Tanja Šljivar is a playwright and dramaturg whose work has been produced across Europe She talks to Darija Davidović about her new play about teenage pregnancy, her upbringing in Banja Luka and writing her debut novel about her time at the National Theatre Belgrade
Darija Davidović: In October, your play All adventurous women do will have its premiere at Belgrade’s Atelje 212, in a production directed by Selma Spahić. The play explores teenage pregnancy. What drew you to this topic?
Tanja Šljivar: I came to this topic after reading several articles about the case of the ‘collective pregnancy’ of seven small-town Bosnian 13-year-old girls. The lines between fiction and reality are porous and during my research, it was impossible to detect what had taken place and where and how, so the text echoes a lot of that uncertainty about the total and/or objective truth, factuality, or reality.
On the other hand, by choosing to let the fictional seven girls speak in seven monologues, I wanted to put them in charge of their own stories, of their own narratives and framing of the reality in which this might have happened. Some of the topics I explore in the piece are: female friendship, how the language of the youth is shaped by different agents: internet, their parents, and possibly critical theory, which actually shaped my language. Apart from that I tried to explore how different oppressive systems such as school, church, medical system, families, construct their bodies, lives, values and rebellion.
Darija Davidović: You were born and raised in Banja Luka and some of your plays, such as How much is Pate (2012) or Scratching, or: How My Grandmother Killed Herself (2012), are set in this region. What was it like to grew up in this city during the 1990s? Beside the war and the extreme social and economic changes of the period, did the local theatre scene also influence your work?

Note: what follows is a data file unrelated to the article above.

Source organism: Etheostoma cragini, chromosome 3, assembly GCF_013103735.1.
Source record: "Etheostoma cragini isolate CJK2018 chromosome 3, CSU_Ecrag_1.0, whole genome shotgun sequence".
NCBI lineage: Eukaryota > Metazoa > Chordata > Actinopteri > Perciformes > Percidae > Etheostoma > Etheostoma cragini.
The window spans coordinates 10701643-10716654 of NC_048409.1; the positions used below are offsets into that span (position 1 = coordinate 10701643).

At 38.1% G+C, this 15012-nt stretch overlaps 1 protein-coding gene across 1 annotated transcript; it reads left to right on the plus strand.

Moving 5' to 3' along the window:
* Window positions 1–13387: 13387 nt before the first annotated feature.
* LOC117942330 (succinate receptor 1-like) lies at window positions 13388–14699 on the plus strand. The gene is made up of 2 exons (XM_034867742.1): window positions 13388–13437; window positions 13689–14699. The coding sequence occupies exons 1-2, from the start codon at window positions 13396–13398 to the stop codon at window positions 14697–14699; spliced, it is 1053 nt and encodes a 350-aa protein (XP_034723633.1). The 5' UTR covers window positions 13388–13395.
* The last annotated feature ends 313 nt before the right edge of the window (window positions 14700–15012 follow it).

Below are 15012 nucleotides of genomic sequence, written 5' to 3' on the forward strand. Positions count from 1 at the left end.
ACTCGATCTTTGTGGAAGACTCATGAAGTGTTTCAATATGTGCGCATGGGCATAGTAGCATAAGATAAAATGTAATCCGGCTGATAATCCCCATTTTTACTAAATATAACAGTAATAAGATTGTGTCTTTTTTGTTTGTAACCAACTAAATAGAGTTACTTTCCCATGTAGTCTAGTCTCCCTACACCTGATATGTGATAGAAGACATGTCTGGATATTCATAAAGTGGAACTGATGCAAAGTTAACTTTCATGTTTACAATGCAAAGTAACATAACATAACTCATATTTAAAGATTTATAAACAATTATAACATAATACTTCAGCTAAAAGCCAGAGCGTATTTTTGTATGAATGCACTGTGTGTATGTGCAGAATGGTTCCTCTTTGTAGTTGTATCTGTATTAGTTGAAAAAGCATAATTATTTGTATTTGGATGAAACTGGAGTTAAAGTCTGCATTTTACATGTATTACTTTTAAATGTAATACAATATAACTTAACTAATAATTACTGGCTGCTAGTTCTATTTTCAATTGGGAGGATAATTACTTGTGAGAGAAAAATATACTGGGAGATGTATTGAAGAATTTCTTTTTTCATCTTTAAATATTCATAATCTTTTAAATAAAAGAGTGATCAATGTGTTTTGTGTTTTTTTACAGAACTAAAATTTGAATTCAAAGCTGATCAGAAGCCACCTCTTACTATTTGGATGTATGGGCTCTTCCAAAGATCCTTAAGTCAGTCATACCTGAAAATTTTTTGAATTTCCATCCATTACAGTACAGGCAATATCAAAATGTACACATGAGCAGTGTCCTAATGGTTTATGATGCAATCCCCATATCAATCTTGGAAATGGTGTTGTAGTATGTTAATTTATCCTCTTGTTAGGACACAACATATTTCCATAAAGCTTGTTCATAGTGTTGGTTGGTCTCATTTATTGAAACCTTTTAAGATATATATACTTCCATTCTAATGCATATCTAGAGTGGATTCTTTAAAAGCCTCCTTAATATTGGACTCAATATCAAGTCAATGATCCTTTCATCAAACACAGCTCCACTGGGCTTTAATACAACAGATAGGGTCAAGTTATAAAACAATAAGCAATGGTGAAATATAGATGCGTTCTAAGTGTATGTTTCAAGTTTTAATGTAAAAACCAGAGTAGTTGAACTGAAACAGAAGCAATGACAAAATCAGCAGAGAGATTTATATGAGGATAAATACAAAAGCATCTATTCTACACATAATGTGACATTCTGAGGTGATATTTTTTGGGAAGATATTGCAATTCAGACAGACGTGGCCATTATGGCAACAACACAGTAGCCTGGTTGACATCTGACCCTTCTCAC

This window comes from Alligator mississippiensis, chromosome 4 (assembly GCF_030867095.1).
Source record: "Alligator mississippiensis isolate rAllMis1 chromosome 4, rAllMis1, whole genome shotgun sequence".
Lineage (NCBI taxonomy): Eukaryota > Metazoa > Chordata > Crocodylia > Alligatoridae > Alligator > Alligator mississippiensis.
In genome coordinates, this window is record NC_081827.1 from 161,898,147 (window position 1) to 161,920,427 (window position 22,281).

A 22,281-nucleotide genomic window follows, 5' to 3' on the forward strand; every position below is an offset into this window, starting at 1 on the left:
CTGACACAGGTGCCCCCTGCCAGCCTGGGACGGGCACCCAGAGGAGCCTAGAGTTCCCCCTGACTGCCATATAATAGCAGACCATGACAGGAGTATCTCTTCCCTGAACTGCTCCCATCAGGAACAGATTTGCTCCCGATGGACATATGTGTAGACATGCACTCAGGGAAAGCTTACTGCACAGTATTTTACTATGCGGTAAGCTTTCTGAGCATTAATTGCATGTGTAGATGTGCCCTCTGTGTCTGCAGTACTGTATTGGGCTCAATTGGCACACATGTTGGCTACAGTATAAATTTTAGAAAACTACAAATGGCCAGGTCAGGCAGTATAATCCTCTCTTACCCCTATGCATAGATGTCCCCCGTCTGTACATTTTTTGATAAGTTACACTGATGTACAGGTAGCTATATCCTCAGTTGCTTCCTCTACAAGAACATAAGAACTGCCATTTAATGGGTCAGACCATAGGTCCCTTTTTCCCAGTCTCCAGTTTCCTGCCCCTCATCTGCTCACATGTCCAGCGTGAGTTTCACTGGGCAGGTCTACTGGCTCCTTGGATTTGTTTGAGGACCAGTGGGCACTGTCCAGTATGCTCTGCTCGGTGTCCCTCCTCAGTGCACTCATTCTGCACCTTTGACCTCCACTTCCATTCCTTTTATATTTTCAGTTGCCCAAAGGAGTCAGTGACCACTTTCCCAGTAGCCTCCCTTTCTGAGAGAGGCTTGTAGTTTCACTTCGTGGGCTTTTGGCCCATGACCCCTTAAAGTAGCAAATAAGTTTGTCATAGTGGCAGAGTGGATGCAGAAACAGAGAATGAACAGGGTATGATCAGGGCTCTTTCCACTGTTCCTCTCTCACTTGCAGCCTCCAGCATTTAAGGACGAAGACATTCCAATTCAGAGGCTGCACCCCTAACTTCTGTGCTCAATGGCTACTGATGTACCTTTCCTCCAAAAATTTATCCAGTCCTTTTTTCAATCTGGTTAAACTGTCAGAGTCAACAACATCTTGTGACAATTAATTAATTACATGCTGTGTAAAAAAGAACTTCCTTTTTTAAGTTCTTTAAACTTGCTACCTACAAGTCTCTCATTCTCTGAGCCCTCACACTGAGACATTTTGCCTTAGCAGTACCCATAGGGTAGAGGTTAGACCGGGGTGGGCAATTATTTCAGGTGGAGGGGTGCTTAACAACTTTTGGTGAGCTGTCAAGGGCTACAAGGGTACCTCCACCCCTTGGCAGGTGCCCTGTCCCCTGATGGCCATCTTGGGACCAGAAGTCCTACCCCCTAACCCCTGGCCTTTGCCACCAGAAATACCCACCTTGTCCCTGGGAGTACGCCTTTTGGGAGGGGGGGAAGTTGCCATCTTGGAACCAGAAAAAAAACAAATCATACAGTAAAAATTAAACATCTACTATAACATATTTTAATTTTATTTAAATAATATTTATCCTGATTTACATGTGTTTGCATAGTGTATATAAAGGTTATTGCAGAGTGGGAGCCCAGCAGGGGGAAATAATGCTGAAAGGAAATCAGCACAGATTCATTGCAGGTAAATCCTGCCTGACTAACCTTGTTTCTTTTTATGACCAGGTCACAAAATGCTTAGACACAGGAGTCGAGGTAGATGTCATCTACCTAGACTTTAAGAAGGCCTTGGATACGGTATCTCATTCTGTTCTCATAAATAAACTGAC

Tanja Šljivar: The city and the primary school were, to put it very mildly – harsh. It was a time when we, the children, took for granted, or for given, a lot of deprivation: emotional, intellectual and also deprivation of our very basic needs. I think I just somehow intuitively understood that I needed to survive primary school and maybe something will happen afterward. Then, the secondary school was OK, it was in great part the nurturing surroundings where I could try exploring my own interests and creative potential, and yes, the local scene definitely did influence me, especially at the time when it was the only scene, I could participate in. I think that many of the experiences from the time when I lived in Banja Luka have deeply shaped me, as anyone else, simply by the fact that it was the childhood and adolescence which periods in the life of human individuals where the shock and excitement of being alive exist simultaneously. The sounds of the dialects, visiting the countryside with my grandmother, the humor and desperation constantly mixing in the very same statement are still part of me in a way, and some of the customs of living I was socialized into, I still dwell among.
Darija Davidović: What does theatre mean to you and why drew you to theater in the first place?
Tanja Šljivar: I used to go both to the theater and movie theater in Banja Luka, with my parents, friends, or alone, I was also always very excited and avid visitor of theater and film festivals and I also started writing short fiction as a teenager. Since there was not much to do, and I had a lot of energy, I was basically pouring my creativity into many things – such as language courses, playing guitar, hanging out in parks and drinking, and trying to get any visa to travel anywhere, doing volunteer work and then it all just spill primarily into writing for the theater. Had there been creative writing graduate schools, apart from scenic writing/scriptwriting/dramaturgy at the Faculty of dramatic arts in Belgrade, I might have been at a different place now, maybe writing novels and prose, however, I did get into collaborative writing, dramaturgical thinking, exploration of different modes of presentation of the text, and interest for representation as a broader political and aesthetic question through my dedication and work in the theater.